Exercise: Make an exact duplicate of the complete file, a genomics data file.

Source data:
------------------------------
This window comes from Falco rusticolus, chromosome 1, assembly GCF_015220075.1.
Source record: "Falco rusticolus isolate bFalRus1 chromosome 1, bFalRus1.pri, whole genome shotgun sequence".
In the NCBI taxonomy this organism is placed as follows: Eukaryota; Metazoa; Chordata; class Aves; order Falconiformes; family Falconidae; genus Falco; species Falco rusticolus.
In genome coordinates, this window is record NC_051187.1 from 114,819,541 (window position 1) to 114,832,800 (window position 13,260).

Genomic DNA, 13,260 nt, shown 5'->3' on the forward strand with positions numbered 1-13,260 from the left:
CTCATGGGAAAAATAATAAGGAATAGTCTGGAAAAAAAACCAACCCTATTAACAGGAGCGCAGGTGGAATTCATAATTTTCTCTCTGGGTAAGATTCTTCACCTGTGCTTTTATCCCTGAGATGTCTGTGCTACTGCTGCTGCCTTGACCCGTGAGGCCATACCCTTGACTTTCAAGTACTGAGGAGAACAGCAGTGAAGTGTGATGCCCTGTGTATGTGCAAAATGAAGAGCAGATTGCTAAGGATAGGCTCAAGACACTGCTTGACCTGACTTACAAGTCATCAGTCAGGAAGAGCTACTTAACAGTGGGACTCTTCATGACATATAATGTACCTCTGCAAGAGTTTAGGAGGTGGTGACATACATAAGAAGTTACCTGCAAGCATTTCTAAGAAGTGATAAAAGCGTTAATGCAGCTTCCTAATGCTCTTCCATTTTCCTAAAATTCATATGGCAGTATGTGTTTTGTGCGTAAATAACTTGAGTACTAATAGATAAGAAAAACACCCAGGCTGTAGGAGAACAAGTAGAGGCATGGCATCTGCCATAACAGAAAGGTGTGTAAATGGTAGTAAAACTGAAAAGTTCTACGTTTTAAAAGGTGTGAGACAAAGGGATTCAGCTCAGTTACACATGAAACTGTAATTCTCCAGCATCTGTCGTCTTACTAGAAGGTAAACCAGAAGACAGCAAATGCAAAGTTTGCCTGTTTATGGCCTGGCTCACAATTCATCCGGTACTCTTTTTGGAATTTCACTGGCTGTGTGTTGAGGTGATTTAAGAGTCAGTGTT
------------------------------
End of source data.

This window comes from Falco rusticolus, chromosome 1, assembly GCF_015220075.1.
Source record: "Falco rusticolus isolate bFalRus1 chromosome 1, bFalRus1.pri, whole genome shotgun sequence".
In the NCBI taxonomy this organism is placed as follows: Eukaryota; Metazoa; Chordata; class Aves; order Falconiformes; family Falconidae; genus Falco; species Falco rusticolus.
In genome coordinates, this window is record NC_051187.1 from 114,819,541 (window position 1) to 114,832,800 (window position 13,260).

Genomic DNA, 13,260 nt, shown 5'->3' on the forward strand with positions numbered 1-13,260 from the left:
CTCATGGGAAAAATAATAAGGAATAGTCTGGAAAAAAAACCAACCCTATTAACAGGAGCGCAGGTGGAATTCATAATTTTCTCTCTGGGTAAGATTCTTCACCTGTGCTTTTATCCCTGAGATGTCTGTGCTACTGCTGCTGCCTTGACCCGTGAGGCCATACCCTTGACTTTCAAGTACTGAGGAGAACAGCAGTGAAGTGTGATGCCCTGTGTATGTGCAAAATGAAGAGCAGATTGCTAAGGATAGGCTCAAGACACTGCTTGACCTGACTTACAAGTCATCAGTCAGGAAGAGCTACTTAACAGTGGGACTCTTCATGACATATAATGTACCTCTGCAAGAGTTTAGGAGGTGGTGACATACATAAGAAGTTACCTGCAAGCATTTCTAAGAAGTGATAAAAGCGTTAATGCAGCTTCCTAATGCTCTTCCATTTTCCTAAAATTCATATGGCAGTATGTGTTTTGTGCGTAAATAACTTGAGTACTAATAGATAAGAAAAACACCCAGGCTGTAGGAGAACAAGTAGAGGCATGGCATCTGCCATAACAGAAAGGTGTGTAAATGGTAGTAAAACTGAAAAGTTCTACGTTTTAAAAGGTGTGAGACAAAGGGATTCAGCTCAGTTACACATGAAACTGTAATTCTCCAGCATCTGTCGTCTTACTAGAAGGTAAACCAGAAGACAGCAAATGCAAAGTTTGCCTGTTTATGGCCTGGCTCACAATTCATCCGGTACTCTTTTTGGAATTTCACTGGCTGTGTGTTGAGGTGATTTAAGAGTCAGTGTT